TVAL – WAHT Treasures
Without a doubt the most impressive sight of the past few years has been the arrival in the UK of a quartet of wonderfully detailed reproduction Great War aircraft from The Vintage Aviator Ltd.
The arrival and operation of these wonderful aircraft is largely down to the great efforts of Dick Forsythe and the WW1 Aviation Heritage Trust or “WAHT”. WAHT began their operations with the arrival of a pair of BE2es in the summer of 2014. Based at Old Warden for much of the 2014 season the BE2s made a great impression creating some real airshow magic during a number of pairs performances. Their is something special about watching the BE2 amble into the air and parade around the sky in a tractor like state with a distinctive puff of smoke emerging from the exhausts. Up close these aeroplanes are absolutely extraordinary recreations down to the finest detail.
Following quickly on the heels of the BE2s were another pair of arrivals in July 2015, this time it was Oliver Wulf’s stunning Albatros D.Va and TVALs wonderful Sopwith Snipe. I don’t think anyone who attended the Shuttleworth “Best of British” evening show that concluded with the Snipe’s debut will forget that impressive dusk performance in a hurry. It really is incredible that the UK was treated to such regular display appearances for a Sopwith Snipe over the past few years.
The Snipe, Albatros and one of the BE2s were kept very busy throughout 2016 with regular displays at their home base of Stow Maries and away days at Duxford and two trips to France for the Albatros and BE2. Sadly the Albatros was badly damaged in a landing accident on the return from the second European trip, which brought an end to its flying career for the time being.
This past season, 2017 saw further displays from the Snipe, with a particularly memorable final UK performance at Shuttleworth in August. 2017 also saw the return of the other BE2 which had remained grounded at Bicester since early 2015. Jean Munn put each of the BE2s through their paces at a series of Old Warden shows throughout the summer, though sadly a planned pairs display in August was thwarted by a reluctant engine.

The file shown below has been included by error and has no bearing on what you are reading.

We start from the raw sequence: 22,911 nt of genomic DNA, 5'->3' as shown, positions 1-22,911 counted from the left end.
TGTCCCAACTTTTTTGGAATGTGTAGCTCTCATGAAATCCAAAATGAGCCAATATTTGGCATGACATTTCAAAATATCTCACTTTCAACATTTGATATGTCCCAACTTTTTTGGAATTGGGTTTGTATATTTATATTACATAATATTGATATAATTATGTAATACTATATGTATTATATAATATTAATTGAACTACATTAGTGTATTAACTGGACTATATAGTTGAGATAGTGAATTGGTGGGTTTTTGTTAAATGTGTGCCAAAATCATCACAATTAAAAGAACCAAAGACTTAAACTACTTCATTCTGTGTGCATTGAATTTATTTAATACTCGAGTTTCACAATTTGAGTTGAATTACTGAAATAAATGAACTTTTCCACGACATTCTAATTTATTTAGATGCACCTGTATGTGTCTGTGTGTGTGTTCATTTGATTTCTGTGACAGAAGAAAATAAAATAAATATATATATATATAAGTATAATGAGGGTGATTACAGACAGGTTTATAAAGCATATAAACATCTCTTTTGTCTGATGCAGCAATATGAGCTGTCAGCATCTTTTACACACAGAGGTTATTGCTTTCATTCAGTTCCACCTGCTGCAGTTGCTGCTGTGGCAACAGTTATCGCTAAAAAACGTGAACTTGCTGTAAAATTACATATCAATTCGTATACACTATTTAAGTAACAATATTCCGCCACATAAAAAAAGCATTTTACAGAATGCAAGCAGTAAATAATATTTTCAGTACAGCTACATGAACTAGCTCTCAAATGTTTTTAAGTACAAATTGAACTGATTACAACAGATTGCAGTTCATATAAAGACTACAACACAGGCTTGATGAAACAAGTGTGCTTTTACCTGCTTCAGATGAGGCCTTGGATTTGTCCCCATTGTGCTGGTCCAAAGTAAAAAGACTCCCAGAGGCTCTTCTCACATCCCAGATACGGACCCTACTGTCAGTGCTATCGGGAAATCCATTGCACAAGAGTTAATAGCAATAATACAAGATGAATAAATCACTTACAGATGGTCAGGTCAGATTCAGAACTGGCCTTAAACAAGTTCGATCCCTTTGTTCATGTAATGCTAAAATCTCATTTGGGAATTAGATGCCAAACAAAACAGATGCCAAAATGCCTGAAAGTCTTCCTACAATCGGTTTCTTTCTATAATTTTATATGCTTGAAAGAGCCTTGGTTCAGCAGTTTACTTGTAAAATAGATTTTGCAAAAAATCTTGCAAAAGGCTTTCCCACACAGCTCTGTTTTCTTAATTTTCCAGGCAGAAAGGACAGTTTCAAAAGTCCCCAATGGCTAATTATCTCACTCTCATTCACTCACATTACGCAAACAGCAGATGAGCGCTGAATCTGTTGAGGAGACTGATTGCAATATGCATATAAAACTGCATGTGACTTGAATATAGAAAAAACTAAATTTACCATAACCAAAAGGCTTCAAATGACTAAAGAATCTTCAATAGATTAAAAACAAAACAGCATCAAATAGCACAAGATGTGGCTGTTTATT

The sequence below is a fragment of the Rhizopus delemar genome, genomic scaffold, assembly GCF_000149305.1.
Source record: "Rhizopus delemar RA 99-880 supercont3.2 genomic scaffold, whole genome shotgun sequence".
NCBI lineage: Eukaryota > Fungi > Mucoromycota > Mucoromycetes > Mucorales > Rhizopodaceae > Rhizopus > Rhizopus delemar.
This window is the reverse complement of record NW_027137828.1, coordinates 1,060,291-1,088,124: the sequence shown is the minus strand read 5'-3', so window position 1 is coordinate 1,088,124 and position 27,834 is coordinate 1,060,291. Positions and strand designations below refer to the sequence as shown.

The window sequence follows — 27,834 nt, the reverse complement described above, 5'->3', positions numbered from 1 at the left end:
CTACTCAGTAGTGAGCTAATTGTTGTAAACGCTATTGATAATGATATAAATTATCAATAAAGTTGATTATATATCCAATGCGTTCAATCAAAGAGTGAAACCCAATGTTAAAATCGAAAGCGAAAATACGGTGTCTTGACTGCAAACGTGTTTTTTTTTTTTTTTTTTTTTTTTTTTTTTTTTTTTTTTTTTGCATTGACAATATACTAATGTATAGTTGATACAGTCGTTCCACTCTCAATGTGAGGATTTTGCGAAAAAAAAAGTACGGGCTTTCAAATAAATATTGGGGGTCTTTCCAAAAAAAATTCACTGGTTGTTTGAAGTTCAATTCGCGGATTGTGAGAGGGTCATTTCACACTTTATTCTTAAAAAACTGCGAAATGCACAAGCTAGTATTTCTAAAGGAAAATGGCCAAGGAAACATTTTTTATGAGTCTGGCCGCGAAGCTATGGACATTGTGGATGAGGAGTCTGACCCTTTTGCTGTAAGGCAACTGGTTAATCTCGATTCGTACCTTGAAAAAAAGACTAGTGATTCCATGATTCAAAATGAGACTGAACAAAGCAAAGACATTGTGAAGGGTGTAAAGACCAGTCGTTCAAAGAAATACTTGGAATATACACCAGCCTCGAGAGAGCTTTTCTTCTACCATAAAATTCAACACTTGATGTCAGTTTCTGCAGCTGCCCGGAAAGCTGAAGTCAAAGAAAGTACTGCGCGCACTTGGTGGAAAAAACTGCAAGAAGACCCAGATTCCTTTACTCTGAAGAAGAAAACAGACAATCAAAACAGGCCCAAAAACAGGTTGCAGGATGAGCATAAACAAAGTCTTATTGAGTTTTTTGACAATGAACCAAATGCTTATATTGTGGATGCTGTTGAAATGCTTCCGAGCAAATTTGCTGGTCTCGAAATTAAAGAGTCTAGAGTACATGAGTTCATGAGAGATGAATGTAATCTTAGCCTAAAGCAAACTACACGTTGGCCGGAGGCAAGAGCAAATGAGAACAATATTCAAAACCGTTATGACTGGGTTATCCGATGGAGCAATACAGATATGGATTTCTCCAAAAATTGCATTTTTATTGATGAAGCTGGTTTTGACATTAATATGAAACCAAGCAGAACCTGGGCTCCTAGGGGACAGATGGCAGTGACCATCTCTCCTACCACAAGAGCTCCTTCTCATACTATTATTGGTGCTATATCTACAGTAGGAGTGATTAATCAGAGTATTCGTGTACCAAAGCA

As the 2017 season closed the news broke that the Snipe and one of the BE2s had returned back to New Zealand, this was a great shame but I am incredibly thankful that we were able to enjoy these aeroplanes for so long.
Looking forward to 2018 we are set to see a resurgence from WAHT. Currently the UK based fleet is reduced to a single BE2 based at Stow Maries but it is expected to be joined by an SE5a, currently being restored by TVAL along with the return of the Albatros following repair work. Another highlight from closer to home will be the arrival of Olvier Wulff’s Fokker DVIII currently being completed in Austria. The sight of a DVII and Albatros flying together in UK skies will truly be something special to behold.
Jewel In the Crown – Coming Soon?
Perhaps the most significant and highly anticipated return to flight in the WW1 scene is the prospect of the Historic Aircraft Collection’s Airco DH9 making its first flight. The aircraft arrived at Duxford in July 2017 and is expected to take to the sky this year. Hopefully we will be able to see this incredible aeroplane take part in this years’ commemorations. I certainly hope to be featuring the DH9 prominently throughout 2018.
2018 certainly looks set to be an incredible finale to the Great War Commemorations with many fine replicas and incredibly unique survivors set to take part in displays throughout the UK to pay a fitting tribute to the incredible pilots that gave so much during those early days of air combat.